A recent investigative study by Better Business Bureau has discovered that business email compromise scams are skyrocketing in frequency, and have cost businesses and other organizations more than $3 billion since 2016.
Business email compromise (BEC) fraud is an email phishing scam that typically targets people who pay bills in businesses, government, and nonprofit organizations. It affects both big and small organizations, and it has resulted in more losses than any other type of fraud in the U.S., according to the FBI.
BEC fraud takes many forms, but in essence, the scammer poses as a reliable source who sends an email from a spoofed or hacked account to an accountant or chief financial officer, asking them to wire money, buy gift cards, or send personal information, often for a plausible reason. If money is sent, it goes into an account controlled by the con artist.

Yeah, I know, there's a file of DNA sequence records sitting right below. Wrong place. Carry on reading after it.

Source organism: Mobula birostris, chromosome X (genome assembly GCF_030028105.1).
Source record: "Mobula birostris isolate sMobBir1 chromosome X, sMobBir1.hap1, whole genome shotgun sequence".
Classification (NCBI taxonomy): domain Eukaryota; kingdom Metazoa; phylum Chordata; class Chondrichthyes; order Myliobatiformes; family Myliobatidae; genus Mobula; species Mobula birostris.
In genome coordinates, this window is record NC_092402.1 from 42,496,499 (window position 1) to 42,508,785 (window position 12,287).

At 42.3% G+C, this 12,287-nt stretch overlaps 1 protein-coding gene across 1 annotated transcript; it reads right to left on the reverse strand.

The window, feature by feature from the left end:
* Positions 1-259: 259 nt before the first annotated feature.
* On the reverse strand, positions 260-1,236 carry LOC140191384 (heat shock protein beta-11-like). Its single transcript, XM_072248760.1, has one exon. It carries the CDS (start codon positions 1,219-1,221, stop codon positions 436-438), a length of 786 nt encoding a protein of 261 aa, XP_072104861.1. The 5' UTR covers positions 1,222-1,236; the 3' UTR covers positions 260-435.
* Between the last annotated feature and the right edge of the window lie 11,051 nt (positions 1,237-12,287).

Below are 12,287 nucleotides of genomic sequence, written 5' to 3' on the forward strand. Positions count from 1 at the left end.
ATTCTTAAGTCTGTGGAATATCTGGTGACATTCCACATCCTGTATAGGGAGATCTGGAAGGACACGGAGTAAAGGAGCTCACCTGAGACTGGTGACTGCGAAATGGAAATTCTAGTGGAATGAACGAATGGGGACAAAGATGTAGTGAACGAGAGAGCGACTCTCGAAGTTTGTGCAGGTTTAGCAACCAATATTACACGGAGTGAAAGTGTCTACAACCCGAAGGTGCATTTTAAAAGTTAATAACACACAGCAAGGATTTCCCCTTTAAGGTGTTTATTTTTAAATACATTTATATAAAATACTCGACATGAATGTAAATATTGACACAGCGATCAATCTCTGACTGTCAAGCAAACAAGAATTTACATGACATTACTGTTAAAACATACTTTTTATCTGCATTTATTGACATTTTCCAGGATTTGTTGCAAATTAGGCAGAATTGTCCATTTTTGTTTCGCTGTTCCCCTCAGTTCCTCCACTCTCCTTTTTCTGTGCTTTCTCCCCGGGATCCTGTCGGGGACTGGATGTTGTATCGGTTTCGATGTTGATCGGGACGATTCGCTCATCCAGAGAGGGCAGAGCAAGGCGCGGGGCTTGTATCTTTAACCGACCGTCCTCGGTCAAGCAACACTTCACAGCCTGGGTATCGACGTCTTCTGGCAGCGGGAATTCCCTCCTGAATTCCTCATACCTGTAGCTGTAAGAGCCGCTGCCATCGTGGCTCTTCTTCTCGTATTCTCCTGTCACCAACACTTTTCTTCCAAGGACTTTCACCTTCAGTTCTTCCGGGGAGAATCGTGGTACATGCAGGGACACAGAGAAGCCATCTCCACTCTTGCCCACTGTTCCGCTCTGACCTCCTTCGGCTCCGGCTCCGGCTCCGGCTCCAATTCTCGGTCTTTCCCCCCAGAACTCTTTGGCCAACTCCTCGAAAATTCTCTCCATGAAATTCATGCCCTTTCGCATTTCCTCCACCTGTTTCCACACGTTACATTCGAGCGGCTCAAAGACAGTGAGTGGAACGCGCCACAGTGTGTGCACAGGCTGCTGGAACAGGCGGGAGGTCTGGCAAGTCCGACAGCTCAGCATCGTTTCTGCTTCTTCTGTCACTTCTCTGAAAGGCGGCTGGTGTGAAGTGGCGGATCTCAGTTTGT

Businesses and other organizations should take technical precautions such as multi-factor authentication for email logins and other changes in email settings, along with verifying changes in information about customers, employees, or vendors. The BBB report also urges culture and training changes in organizations – namely, confirming requests by phone before acting, and training all employees in internet security.
If an organization finds that it has been a victim of a BEC fraud, it should immediately call its bank to stop the payment and report it to the FBI. If a report is filed within 48 hours, there is a chance the money can be recovered. Complain to the FBI’s Internet Crime Complaint Center. IC3 also asks people to report unsuccessful BEC attempts as well; this information may help establish patterns or identify mule bank accounts.